A Community Devoted to the Preservation and Practice of Celestial Navigation and Other Methods of Traditional Wayfinding
From: Bob Goethe
Date: 2016 Aug 1, 09:42 -0700
Well, it looks indeed like I was misled by my enthusiasm. I will try again, particularly with Sirius, to see if I can replicate any of my July 29 results. We have had a summer full of thunderstorms here in Edmonton (and yes indeed, Edmonton is home), so it could take a little while. July 29 was extraordinary for sporting a crystaline blue sky on just the day I wanted to try my hand at photographing stars.
A person who works at the local planetarium told me that she has seen Sirius in the daytime through the telescope they have on site. The question is whether my Canon G10 can pick up on that or not.
I have taken a second look at my alleged Aldebaran photo, and I find a single pixel that is of a slightly different shade from the surrounding blue sky. See attachment. The difference is so minimal that I would be inclined to treat it as digital noise...except that its location is roughly where the Stellarium reconstruction would have me look for it. I have attached the photo and circled the questionable pixel in yellow. What do you think? Noise, or star?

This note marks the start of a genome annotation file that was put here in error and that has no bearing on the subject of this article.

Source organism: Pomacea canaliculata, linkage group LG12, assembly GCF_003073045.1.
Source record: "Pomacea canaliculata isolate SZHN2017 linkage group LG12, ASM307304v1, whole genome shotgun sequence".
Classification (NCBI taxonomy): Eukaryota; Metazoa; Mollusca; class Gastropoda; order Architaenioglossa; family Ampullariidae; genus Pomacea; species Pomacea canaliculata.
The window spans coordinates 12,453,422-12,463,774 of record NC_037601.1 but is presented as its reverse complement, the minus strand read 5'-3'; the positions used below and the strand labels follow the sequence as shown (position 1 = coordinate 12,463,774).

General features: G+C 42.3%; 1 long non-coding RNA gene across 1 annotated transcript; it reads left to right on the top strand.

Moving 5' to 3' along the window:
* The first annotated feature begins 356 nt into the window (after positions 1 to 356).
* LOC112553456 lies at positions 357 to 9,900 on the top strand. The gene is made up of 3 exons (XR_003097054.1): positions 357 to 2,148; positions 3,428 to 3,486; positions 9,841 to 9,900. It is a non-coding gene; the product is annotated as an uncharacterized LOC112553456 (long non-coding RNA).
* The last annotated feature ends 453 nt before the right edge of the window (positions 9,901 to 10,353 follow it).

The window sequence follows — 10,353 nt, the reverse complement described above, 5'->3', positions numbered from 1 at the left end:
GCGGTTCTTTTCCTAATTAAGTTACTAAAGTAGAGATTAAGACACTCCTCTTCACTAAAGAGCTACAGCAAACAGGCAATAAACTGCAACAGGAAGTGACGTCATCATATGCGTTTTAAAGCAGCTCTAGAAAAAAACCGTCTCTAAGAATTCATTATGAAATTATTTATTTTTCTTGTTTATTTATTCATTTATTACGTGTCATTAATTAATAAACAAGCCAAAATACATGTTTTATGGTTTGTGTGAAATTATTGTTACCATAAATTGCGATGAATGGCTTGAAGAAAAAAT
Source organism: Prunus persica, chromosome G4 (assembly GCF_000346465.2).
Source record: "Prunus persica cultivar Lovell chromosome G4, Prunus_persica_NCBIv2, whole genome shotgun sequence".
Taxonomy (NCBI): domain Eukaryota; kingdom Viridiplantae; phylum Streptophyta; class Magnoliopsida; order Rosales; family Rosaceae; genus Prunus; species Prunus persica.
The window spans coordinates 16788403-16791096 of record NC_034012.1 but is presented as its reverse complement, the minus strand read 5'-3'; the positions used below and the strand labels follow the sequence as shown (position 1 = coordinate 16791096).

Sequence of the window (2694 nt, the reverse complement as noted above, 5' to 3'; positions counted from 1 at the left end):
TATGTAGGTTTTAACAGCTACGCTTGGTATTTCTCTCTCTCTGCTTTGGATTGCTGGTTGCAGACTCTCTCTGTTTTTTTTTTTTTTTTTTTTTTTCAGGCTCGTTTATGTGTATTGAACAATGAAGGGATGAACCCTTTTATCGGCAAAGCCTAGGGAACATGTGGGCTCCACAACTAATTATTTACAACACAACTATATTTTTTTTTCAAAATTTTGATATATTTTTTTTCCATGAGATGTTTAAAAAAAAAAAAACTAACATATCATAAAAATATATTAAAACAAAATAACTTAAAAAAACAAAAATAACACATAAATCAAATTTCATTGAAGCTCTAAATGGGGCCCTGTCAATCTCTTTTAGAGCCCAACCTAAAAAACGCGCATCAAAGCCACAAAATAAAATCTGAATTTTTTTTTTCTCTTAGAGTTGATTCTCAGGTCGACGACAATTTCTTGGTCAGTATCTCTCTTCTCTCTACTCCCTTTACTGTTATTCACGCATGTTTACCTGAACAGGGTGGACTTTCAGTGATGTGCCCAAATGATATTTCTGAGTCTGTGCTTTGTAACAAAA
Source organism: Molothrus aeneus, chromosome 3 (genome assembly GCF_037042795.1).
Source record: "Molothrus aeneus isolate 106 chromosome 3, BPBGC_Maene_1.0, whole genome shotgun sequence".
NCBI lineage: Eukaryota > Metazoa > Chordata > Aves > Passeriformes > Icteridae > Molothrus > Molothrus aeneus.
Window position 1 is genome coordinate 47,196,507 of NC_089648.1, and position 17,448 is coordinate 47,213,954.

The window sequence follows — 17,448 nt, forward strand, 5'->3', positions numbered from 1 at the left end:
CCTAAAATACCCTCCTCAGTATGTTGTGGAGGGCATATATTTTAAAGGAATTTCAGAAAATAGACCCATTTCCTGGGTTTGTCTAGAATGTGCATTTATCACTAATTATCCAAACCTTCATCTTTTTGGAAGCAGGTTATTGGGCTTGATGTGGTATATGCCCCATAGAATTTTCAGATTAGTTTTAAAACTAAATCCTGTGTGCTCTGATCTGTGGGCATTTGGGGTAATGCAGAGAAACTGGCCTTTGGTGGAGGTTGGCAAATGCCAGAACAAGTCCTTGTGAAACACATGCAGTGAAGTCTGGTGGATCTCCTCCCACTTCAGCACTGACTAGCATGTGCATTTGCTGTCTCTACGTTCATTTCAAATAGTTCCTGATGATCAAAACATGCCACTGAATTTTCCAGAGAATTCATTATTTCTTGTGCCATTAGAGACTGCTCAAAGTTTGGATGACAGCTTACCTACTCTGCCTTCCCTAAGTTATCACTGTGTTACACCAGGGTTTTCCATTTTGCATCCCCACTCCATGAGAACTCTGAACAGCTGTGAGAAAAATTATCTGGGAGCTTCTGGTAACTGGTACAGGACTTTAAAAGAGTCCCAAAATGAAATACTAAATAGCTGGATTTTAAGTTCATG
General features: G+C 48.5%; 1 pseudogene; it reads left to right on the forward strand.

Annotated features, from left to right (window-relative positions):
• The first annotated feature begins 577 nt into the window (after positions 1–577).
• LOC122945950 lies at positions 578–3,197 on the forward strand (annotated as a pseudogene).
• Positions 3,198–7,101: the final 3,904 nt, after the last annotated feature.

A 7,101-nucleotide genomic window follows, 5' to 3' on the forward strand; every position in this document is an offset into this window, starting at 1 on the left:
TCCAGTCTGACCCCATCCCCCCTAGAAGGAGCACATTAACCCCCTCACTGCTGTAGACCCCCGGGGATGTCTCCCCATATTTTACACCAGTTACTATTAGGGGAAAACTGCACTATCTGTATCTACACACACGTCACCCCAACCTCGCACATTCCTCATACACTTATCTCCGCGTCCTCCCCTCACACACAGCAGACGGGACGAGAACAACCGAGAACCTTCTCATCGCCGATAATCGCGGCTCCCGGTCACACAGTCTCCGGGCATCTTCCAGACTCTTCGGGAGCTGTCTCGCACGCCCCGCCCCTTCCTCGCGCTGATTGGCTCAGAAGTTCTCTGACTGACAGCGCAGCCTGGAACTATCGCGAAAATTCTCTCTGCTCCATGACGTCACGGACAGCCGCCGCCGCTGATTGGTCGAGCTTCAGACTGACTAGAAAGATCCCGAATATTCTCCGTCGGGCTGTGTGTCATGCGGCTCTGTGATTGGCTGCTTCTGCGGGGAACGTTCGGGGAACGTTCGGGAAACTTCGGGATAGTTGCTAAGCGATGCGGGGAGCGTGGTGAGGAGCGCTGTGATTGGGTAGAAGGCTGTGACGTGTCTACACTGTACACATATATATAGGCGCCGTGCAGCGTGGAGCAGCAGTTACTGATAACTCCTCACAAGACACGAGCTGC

On a completely separate topic, we had tornado warnings for a community 20 miles west of my house last night. I was looking to the west, and wondering whether the thunderclouds that triggered the warning were visible to me or below my horizon. That will be related to the height of the clouds I am looking at, of course. But Bowditch's Table 15 was not really designed with clouds in mind. Are there any rules of thumb for how far away I can see clouds of various sorts?